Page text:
With the annual chow-downs of Thanksgiving, Christmas and Super Bowl Sunday behind us, and Lent coming, it’s worth pondering whether mindful eating is something that the mainstream ought to be, well, more mindful of. Could a discipline pioneered by Buddhist monks and nuns help teach us how to get healthy, relieve stress and shed many of the neuroses that we’ve come to associate with food?
Dr. Cheung is convinced that it can. Last week, she met with team members at Harvard Pilgrim Health Care and asked them to spend quality time with a chocolate-covered almond.
“The rhythm of life is becoming faster and faster, so we really don’t have the same awareness and the same ability to check into ourselves,” said Dr. Cheung, who, with the Vietnamese Buddhist monk Thich Nhat Hanh, co-wrote “Savor: Mindful Eating, Mindful Life.” “That’s why mindful eating is becoming more important. We need to be coming back to ourselves and saying: ‘Does my body need this? Why am I eating this? Is it just because I’m so sad and stressed out?’ ”
The topic has even found its way into culinary circles that tend to be more focused on Rabelaisian excess than monastic restraint. In January, Dr. Michael Finkelstein, a holistic physician who oversees SunRaven, a holistic-living center in Bedford, N.Y., gave a talk about mindful gardening and eating at the smorgasbord-friendly headquarters of the James Beard Foundation in New York City.
“The question isn’t what are the foods to eat, in my mind,” he said in an interview. “Most people have a general sense of what the healthy foods are, but they’re not eating them. What’s on your mind when you’re eating: that’s mindful eating to me.”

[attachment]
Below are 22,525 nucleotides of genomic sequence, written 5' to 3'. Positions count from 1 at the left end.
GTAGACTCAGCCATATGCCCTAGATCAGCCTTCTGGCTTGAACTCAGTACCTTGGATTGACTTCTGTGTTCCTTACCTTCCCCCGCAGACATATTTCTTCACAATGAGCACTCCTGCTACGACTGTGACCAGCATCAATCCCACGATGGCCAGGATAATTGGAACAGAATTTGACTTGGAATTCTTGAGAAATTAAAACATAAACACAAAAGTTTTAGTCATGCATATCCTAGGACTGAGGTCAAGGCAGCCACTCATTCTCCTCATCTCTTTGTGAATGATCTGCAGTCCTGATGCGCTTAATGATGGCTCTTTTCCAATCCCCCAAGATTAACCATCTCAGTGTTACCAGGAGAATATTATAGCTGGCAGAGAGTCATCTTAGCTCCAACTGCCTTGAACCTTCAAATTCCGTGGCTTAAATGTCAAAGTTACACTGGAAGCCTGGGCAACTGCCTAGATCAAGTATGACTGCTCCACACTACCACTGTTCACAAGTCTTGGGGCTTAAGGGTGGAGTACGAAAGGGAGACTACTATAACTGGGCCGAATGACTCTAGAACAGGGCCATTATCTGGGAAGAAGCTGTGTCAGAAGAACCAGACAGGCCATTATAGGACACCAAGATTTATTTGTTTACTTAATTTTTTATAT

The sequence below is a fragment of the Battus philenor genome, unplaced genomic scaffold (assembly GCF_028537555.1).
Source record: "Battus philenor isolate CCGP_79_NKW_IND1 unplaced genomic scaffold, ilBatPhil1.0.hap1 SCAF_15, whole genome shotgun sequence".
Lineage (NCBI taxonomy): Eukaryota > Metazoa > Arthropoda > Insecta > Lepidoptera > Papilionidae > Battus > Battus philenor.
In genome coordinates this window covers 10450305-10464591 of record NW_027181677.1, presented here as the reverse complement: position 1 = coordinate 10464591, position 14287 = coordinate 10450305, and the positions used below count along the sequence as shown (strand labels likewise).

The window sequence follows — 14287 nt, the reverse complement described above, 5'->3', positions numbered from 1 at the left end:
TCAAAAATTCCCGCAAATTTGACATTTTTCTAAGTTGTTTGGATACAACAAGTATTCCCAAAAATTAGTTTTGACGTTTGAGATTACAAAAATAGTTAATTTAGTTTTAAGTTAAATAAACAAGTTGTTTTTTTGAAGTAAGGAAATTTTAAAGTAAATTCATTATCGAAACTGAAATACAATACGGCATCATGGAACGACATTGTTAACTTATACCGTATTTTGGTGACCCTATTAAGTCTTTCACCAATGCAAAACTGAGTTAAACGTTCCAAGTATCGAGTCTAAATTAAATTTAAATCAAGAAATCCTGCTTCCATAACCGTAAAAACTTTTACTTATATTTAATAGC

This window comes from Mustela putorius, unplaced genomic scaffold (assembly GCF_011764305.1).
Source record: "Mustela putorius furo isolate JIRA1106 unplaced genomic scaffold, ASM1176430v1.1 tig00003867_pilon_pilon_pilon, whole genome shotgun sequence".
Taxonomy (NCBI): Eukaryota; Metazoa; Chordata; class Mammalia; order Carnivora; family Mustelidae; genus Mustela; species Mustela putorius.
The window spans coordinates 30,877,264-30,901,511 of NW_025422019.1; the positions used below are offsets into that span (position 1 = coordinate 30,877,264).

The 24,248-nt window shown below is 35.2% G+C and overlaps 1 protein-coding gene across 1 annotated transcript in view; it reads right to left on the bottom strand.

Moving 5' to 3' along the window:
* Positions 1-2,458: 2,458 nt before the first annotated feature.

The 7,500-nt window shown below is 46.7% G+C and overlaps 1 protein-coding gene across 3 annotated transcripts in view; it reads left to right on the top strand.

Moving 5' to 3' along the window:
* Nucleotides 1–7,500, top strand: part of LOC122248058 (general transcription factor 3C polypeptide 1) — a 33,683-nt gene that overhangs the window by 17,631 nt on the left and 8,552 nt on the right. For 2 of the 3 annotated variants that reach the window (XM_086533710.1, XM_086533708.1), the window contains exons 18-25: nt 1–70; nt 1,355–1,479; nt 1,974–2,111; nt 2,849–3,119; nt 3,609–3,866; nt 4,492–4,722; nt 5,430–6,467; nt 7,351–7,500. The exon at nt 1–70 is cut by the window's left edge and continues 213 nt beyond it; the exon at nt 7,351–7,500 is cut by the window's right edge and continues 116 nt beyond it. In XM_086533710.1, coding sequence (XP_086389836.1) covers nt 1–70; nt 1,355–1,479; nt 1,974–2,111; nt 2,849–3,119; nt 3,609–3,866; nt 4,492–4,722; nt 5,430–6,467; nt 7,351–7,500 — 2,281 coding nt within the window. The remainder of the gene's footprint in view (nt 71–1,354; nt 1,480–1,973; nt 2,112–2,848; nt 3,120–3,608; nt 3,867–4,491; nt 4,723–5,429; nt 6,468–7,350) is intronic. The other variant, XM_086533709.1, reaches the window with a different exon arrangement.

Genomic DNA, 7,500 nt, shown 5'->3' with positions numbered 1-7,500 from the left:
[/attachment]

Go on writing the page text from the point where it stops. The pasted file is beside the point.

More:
A good place to try it is the Blue Cliff Monastery, in Pine Bush, N.Y., a Hudson Valley hamlet. At the serene refuge about 75 miles northwest of Manhattan, curious lay people can join Buddhist brothers and sisters for a free “day of mindfulness” twice a week.
At a gathering in January, visitors watched a videotaped lecture by Thich Nhat Hanh (pronounced tik-nyot-HAHN), who founded this and other monasteries around the world; they strolled methodically around the grounds as part of a walking meditation, then filed into a dining room for lunch.
No one spoke, in keeping with a key principle of mindful eating. The point is simply to eat, as opposed to eating and talking, eating and watching TV, or eating and watching TV and gossiping on the phone while Tweeting and updating one’s Facebook status.
A long buffet table of food awaited, all of it vegan and mindfully prepared by two monks in the kitchen. There was plenty of rice, herbed chickpeas, a soup made with cubes of taro, a stew of fried tofu in tomato sauce.
In silence, people piled their plates with food, added a squirt or two of condiments (eating mindfully doesn’t mean forsaking the hot sauce) and sat down together with eyes closed during a Buddhist prayer for gratitude and moderation.
Jennifer May for The New York Times
By JEFF GORDINIER
Published: February 7, 2012